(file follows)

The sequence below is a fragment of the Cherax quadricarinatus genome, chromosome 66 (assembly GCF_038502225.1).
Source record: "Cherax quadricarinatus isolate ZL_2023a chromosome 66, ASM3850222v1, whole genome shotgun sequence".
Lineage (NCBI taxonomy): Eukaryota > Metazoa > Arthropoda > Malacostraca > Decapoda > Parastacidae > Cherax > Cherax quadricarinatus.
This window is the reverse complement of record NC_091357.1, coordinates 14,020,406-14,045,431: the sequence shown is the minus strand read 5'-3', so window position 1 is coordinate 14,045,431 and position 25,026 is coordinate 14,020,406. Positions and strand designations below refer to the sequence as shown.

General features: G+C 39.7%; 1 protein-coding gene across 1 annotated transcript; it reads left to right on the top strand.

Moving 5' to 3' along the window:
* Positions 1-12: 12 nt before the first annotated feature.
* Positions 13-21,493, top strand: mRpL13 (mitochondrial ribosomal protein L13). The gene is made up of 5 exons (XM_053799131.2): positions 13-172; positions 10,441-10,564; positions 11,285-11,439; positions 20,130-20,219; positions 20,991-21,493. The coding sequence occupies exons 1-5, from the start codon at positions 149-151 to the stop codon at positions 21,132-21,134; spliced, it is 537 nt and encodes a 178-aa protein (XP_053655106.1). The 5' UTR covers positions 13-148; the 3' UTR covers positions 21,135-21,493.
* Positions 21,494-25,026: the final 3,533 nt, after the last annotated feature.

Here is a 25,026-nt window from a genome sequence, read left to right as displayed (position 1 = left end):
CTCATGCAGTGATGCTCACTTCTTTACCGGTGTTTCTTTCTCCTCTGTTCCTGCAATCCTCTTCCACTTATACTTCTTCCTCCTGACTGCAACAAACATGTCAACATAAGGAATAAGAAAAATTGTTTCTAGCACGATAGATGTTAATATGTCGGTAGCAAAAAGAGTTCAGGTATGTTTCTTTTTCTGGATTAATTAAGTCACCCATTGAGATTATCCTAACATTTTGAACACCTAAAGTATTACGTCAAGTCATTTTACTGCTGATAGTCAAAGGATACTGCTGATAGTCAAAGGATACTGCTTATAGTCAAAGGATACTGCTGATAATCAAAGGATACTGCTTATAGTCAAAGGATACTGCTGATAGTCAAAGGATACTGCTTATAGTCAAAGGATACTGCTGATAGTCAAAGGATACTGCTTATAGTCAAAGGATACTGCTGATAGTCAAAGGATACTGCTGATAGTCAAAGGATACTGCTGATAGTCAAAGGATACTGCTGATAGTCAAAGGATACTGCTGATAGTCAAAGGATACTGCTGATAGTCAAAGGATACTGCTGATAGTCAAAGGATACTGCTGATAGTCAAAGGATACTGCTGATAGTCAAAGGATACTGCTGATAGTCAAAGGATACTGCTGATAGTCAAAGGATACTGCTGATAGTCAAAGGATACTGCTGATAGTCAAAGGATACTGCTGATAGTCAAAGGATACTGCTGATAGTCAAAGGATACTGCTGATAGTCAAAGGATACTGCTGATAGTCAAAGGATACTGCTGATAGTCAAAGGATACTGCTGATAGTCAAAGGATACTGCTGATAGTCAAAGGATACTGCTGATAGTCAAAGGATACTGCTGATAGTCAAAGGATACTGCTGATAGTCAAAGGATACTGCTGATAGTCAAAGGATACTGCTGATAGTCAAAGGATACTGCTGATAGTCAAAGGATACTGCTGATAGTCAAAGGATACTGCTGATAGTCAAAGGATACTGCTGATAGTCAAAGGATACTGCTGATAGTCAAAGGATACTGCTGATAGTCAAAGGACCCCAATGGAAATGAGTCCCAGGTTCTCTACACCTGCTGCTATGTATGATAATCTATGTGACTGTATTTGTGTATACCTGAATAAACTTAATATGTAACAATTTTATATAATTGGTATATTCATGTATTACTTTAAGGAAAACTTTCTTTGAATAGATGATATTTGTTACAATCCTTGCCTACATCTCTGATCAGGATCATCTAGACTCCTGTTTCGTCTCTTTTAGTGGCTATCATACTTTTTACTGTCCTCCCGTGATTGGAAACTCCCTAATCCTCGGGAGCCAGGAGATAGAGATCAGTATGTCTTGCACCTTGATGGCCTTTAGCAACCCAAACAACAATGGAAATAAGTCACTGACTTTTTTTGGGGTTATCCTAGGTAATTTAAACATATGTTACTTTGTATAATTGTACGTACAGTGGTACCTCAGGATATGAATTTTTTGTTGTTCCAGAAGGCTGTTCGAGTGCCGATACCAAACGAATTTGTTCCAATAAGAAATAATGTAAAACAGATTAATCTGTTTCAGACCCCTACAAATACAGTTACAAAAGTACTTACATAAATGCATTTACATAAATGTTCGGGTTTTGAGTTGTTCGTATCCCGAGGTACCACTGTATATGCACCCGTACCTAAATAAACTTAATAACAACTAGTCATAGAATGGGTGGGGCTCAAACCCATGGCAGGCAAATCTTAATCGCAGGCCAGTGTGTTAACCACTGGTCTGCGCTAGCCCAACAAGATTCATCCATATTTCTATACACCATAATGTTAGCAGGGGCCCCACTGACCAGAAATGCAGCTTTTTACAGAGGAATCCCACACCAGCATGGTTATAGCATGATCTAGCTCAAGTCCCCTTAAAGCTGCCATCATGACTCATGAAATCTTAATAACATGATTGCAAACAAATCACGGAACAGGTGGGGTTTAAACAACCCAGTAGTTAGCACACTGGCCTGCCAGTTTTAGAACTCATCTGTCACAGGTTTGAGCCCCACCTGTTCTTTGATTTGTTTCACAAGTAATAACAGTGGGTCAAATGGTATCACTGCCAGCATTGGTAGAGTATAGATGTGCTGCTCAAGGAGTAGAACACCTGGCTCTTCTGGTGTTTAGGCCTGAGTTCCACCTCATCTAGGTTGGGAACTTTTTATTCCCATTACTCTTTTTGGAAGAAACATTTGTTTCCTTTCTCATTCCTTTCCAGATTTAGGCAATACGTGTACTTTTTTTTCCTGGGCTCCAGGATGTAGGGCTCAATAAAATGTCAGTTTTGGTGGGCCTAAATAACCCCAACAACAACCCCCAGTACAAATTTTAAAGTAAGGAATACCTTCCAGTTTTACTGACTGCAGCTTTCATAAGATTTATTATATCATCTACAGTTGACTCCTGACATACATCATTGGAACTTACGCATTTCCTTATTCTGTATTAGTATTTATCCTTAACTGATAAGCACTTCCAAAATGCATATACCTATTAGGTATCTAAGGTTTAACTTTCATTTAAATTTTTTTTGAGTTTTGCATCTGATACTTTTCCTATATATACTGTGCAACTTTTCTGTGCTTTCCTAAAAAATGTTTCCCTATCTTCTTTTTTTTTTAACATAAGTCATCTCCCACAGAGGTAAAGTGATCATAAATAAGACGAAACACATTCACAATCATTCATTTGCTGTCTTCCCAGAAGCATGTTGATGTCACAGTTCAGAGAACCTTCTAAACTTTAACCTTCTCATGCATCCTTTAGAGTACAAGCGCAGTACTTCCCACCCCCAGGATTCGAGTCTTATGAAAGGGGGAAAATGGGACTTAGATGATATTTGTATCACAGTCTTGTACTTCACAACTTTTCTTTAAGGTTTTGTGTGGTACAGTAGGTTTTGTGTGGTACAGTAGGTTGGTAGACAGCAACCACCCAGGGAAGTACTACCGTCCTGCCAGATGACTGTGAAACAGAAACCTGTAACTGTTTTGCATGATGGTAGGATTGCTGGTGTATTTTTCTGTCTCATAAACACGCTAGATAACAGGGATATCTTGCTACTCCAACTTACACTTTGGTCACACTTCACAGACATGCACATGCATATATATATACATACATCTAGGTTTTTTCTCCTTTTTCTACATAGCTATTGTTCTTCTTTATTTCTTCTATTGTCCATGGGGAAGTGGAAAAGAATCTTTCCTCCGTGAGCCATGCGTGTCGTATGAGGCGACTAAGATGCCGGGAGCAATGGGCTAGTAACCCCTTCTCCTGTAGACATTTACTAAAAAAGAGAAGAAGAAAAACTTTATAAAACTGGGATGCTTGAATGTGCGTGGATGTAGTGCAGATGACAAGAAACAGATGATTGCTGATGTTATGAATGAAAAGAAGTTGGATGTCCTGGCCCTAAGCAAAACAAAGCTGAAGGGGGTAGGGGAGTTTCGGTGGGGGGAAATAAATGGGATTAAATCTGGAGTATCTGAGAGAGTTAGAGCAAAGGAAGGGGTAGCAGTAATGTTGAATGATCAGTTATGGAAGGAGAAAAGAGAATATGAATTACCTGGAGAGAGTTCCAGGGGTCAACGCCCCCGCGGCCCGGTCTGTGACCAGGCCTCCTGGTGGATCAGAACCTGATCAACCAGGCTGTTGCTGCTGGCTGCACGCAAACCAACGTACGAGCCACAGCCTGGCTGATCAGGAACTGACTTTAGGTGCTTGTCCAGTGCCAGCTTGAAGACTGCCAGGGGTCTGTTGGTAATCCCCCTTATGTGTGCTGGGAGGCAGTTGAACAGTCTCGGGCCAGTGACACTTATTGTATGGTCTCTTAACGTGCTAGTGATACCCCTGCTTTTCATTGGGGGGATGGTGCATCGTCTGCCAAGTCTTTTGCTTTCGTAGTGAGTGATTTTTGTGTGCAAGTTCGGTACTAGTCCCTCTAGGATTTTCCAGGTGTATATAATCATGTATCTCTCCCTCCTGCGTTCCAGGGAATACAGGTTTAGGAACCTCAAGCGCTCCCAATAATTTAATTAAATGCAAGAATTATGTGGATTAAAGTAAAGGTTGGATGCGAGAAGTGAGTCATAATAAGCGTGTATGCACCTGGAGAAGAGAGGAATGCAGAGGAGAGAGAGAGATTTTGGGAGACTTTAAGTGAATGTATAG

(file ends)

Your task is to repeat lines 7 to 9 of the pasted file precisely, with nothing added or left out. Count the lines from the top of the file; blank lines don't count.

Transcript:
* Positions 1-12: 12 nt before the first annotated feature.
* Positions 13-21,493, top strand: mRpL13 (mitochondrial ribosomal protein L13). The gene is made up of 5 exons (XM_053799131.2): positions 13-172; positions 10,441-10,564; positions 11,285-11,439; positions 20,130-20,219; positions 20,991-21,493. The coding sequence occupies exons 1-5, from the start codon at positions 149-151 to the stop codon at positions 21,132-21,134; spliced, it is 537 nt and encodes a 178-aa protein (XP_053655106.1). The 5' UTR covers positions 13-148; the 3' UTR covers positions 21,135-21,493.
* Positions 21,494-25,026: the final 3,533 nt, after the last annotated feature.